Arava is a prescription drug for rheumatoid arthritis that has recently been linked to 130 cases of severe liver problems (hepatoxicity) and up to 22 deaths since it has been on the market. Arava is manufactured by Aventis Pharmaceuticals and is also known as leflunomide.
What’s the problem?
Manufactured by Aventis Pharmaceuticals, Arava gained FDA approval on September 11, 1998. Since it’s approval, Arava has been prescribed to more 2 million people who have rheumatoid arthritis. A profitable drug for Aventis, Arava made $225 million in worldwide sales in 2001 alone.
The approval of Arava has been controversial due to the reported dangers associated to the drug and its inability to treat rheumatoid arthritis sufferers any better than previous methods. The death rate is 33 times higher when using Arava than when using methotrexate. In addition to the deaths and high number of liver problems linked to Arava, the life-threatening autoimmune disease Stevens-Johnson syndrome has been reported in Arava users.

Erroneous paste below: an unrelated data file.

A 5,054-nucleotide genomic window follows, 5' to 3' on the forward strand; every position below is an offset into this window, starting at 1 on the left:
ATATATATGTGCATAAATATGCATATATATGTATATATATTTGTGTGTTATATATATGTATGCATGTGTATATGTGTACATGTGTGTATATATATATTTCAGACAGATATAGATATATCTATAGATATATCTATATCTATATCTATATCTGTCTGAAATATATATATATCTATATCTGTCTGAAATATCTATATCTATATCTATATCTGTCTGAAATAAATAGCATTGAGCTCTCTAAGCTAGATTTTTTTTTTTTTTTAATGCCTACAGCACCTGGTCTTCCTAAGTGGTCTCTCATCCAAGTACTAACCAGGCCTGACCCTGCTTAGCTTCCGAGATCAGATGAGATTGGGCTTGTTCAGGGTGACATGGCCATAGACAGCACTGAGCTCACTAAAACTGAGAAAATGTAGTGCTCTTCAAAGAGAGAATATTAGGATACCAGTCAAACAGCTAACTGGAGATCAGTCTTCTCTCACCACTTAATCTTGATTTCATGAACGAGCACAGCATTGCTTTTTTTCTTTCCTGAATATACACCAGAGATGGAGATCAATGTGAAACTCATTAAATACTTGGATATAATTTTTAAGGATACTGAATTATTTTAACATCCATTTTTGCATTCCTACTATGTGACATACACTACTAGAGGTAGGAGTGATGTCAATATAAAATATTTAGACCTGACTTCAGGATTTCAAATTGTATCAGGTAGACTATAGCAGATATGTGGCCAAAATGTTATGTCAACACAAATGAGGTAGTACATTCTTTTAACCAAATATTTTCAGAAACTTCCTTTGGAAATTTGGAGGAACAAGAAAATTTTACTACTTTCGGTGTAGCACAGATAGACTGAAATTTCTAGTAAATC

In March 2002, the public advocacy group, Public Citizen asked the FDA to withdraw Arava. The group cited reports already made to the FDA about Arava’s association with about 130 cases of severe liver toxicity, which included 56 hospitalizations and 12 deaths. Two of the deaths were reportedly young patients in there 20’s. In 2002, worldwide sales of Arava totaled close to $322 million. On November 21, 2003, the FDA warned doctors that the use of Arava could, in rare cases, seriously damage the liver.
From Arava’s arrival on the market, there have been studies showing the adverse effects that can occur in Arava patients. In addition, Arava is not viewed as having any superiority over other rheumatoid arthritis prescriptions – it simply provided patients “more options.”